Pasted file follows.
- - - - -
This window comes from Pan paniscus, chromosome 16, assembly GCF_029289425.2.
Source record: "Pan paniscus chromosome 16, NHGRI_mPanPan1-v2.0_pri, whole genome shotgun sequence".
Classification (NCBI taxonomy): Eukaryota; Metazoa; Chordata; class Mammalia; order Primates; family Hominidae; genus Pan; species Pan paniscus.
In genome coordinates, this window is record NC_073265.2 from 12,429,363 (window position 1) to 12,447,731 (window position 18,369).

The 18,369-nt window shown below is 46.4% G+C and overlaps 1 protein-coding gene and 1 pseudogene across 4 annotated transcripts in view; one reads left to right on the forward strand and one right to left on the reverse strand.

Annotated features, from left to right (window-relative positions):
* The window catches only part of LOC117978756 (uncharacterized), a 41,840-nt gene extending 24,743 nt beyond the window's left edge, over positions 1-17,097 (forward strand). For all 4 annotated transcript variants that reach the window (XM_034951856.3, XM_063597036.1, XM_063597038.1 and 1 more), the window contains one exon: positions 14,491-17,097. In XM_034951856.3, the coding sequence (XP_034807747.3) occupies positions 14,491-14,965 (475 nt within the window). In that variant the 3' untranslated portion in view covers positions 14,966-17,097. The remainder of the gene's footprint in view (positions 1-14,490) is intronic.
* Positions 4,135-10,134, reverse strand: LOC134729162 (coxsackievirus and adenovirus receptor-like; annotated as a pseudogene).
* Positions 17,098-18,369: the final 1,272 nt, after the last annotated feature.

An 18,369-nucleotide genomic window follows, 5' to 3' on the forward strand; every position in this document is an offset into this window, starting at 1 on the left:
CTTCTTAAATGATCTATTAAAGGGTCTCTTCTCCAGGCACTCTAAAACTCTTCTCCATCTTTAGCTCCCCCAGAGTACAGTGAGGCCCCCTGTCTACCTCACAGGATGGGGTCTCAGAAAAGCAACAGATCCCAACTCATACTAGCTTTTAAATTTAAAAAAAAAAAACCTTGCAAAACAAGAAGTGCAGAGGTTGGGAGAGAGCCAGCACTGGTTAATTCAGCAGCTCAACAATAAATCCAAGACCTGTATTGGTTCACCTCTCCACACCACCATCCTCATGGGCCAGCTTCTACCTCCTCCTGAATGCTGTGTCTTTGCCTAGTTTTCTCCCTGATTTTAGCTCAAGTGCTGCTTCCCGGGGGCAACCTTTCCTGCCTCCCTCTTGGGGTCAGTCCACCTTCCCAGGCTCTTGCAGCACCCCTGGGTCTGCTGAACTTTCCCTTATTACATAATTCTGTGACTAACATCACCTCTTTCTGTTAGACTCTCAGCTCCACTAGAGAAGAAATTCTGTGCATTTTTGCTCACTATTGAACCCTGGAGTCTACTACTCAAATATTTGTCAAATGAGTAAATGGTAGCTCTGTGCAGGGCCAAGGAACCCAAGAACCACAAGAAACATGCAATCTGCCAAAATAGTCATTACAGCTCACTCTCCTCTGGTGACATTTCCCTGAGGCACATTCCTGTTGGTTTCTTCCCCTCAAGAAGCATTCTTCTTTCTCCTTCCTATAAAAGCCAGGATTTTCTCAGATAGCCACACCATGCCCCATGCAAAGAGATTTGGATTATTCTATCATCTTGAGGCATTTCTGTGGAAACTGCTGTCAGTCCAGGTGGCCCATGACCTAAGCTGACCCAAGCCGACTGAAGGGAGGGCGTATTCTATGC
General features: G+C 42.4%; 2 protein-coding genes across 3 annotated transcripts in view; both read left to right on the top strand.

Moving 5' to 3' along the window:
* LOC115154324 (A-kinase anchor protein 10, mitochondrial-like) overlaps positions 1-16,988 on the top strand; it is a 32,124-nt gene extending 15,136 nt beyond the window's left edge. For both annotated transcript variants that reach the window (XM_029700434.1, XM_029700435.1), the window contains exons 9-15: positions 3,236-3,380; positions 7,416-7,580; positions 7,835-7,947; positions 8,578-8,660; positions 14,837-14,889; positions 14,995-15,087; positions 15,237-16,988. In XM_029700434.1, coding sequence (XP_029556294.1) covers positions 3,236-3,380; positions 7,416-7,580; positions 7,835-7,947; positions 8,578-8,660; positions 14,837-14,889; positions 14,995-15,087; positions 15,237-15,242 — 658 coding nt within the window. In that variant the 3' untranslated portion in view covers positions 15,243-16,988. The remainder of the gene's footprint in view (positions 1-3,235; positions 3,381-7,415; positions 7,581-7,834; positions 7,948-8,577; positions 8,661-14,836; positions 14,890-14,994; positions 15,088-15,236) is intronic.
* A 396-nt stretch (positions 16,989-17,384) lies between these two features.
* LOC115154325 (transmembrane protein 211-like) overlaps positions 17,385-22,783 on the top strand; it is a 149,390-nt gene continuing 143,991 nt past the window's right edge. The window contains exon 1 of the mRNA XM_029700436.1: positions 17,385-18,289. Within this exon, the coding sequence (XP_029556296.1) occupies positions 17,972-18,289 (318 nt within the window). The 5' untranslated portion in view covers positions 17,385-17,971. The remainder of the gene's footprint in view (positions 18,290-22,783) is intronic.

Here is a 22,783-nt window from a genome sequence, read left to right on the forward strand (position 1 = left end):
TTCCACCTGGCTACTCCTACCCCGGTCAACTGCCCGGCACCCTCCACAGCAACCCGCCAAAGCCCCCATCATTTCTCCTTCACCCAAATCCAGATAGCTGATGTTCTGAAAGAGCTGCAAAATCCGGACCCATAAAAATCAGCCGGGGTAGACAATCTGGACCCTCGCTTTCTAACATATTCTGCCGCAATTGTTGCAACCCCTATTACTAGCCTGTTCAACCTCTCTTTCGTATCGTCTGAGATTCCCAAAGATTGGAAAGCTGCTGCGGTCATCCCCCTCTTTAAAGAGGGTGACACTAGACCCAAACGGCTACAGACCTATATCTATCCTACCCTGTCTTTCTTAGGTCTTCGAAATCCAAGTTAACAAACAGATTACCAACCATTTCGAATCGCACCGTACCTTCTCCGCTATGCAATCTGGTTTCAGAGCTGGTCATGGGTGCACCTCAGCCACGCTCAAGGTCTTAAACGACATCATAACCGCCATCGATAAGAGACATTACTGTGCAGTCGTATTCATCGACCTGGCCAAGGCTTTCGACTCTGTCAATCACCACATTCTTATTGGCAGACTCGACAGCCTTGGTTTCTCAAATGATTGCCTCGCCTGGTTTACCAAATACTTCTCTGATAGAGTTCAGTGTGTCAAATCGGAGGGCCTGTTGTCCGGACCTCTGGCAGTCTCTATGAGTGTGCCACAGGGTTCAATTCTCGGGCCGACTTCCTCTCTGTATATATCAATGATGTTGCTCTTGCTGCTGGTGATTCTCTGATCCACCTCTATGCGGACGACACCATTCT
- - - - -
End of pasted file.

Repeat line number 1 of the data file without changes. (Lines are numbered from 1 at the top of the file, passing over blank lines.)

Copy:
This window comes from Pan paniscus, chromosome 16, assembly GCF_029289425.2.